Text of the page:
Powered by Smart machines, the new industrial revolution is changing how machine builders design and manufactures operate today and in the future. To remain competitive and profitable, plants and machines will have to be smarter- better connected, more efficient, more flexible and safe. This paper explains the impact of smart machines on the industrial automation and controls businesses and provides guidance for adapting to a changing industrial landscape.
Over the past decade there has been a major transformation in the manufacturing industry. Data has enabled a paradigm shift, with real-time IoT sensor data and machine learning algorithms delivering new insights for process and product optimization.
Smart Manufacturing, also known as Industry 4.0, has laid the groundwork for the next industrial revolution. Using a smart factory system, all relevant data is aggregated, analyzed, and acted upon.
We call this Manufacturing Intelligence, which gives decision-makers a competitive edge to:
Digitize the business
Survive digital disruption
Watch this webinar to understand use cases and their underlying technology that helped our customers become smart manufacturers.
Automation will inevitably have a continued impact on the workforce. It will eliminate some jobs, modify others, and create new ones. To keep our position as the industrialized world leader, we need a skilled U.S. workforce that’s ready to fill manufacturing jobs of the future.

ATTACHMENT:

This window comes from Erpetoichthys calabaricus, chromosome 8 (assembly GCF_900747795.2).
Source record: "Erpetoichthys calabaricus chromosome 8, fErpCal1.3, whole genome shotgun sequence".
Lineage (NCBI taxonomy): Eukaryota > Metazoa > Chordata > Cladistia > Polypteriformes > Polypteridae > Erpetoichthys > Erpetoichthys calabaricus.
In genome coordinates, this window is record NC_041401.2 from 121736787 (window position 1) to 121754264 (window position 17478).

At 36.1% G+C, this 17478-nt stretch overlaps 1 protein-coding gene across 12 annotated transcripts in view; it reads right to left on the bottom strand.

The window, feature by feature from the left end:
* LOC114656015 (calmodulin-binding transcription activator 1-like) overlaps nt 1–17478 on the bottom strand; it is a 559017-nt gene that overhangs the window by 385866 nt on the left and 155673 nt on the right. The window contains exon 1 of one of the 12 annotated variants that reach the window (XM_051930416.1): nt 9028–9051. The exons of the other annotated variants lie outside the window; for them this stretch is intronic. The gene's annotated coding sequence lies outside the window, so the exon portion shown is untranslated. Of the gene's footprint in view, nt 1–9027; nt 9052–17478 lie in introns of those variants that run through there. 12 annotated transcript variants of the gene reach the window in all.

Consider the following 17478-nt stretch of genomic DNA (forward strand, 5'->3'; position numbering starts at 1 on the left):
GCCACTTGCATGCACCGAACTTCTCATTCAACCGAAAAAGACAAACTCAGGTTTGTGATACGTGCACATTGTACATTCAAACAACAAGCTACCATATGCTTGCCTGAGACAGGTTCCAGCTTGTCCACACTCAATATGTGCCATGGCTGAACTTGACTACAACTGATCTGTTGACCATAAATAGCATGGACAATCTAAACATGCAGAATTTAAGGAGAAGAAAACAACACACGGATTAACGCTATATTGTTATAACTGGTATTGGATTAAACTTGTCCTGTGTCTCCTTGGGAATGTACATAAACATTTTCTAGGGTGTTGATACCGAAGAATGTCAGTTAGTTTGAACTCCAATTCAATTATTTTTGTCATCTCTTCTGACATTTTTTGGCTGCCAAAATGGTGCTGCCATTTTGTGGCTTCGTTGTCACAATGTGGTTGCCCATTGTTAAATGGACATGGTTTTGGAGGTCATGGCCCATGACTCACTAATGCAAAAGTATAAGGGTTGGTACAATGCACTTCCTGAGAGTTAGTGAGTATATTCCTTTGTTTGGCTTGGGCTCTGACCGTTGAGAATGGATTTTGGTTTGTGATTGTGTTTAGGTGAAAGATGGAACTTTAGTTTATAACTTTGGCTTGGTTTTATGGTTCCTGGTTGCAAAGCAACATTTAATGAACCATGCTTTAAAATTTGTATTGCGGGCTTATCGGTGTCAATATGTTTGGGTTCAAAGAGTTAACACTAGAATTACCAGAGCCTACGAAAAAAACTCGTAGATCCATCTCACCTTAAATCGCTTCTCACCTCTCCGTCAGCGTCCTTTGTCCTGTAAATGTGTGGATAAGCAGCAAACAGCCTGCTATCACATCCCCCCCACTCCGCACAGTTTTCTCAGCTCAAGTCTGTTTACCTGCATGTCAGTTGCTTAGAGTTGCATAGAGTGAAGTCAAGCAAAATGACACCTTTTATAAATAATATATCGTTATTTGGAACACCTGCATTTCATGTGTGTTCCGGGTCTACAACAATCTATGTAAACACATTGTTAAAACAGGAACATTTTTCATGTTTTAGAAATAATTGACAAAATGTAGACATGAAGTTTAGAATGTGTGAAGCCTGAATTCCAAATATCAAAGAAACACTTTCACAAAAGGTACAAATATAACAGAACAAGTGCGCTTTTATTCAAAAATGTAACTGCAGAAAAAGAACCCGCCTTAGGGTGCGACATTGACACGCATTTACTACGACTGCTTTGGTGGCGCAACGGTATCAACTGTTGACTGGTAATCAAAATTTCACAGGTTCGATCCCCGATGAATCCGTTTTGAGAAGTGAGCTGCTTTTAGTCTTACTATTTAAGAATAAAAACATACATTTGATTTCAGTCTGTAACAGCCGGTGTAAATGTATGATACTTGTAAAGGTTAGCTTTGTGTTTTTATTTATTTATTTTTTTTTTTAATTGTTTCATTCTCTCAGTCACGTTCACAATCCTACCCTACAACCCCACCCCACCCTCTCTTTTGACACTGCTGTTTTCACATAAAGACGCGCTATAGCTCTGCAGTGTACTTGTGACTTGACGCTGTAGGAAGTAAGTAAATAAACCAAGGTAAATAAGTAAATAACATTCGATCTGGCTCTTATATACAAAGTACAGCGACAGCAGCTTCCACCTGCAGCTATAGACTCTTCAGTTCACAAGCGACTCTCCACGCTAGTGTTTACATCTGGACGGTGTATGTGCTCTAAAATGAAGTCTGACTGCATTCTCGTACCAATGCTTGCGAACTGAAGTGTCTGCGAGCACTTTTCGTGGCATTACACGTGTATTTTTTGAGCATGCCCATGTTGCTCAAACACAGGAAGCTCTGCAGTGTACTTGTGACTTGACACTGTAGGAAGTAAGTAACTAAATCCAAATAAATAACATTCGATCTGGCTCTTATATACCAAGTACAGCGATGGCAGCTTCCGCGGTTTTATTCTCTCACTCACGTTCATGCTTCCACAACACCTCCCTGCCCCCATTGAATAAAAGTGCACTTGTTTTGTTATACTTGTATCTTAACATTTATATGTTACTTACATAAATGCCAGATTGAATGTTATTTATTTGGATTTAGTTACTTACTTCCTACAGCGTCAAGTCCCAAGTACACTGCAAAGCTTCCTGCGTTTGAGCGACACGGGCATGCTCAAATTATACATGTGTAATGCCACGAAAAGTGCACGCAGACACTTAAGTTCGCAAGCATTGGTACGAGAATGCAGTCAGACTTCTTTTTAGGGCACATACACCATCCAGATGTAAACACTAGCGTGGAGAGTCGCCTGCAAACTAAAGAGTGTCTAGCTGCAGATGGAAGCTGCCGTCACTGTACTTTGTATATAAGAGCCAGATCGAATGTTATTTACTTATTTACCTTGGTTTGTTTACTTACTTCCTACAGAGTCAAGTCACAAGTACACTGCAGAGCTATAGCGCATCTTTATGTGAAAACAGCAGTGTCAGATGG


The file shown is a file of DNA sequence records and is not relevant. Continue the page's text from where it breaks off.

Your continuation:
Learn about the five ways automation will ultimately change the manufacturing workforce.
Industrial enterprises around the world are retooling their factories with advanced technologies to boost manufacturing flexibility and speed, achieving new levels of overall equipment effectiveness (OEE), supply chain responsiveness, and customer satisfaction in the process. This renaissance reflects very real pressures industry players face today. For years, traditional factories have been operating at a disadvantage, impeded by production environments that are “disconnected”—at the very least strictly gated—to corporate business systems, to supply chains, and to customers and partners.
The Internet of Things can bring big benefits. But what exactly is IoT, and how are different industries taking advantage of it? This TDWI e-book explores in detail what IoT and the Industrial IoT (IIoT) do for retailers, the automotive industry, state and local governments working with utilities firms, and the manufacturing industry. Common themes include connectedness, data-driven insights, predictive capabilities and transformation.
For manufacturers, this IDC white paper examines the current and
future Internet of Things (IoT) imperative for the following discrete manufacturing industries: automotive, aerospace and defense, high tech, and industrial machinery. We highlight IoT-enabled scenarios — those possible both now and in an Industry 4.0 future with smart manufacturing. (IDC defines IoT as a network of uniquely identifiable endpoints or “things” that communicate without human interaction using IP connectivity.) These scenarios more tightly integrate “things” with other information, processes, and even value chains. Further, we demonstrate how companies in these industries leverage technology to create business value today and disruptive opportunities tomorrow.
Published By: 3D Systems
Published Date: Feb 28, 2019
Ideal for engineers for prototyping and verifying designs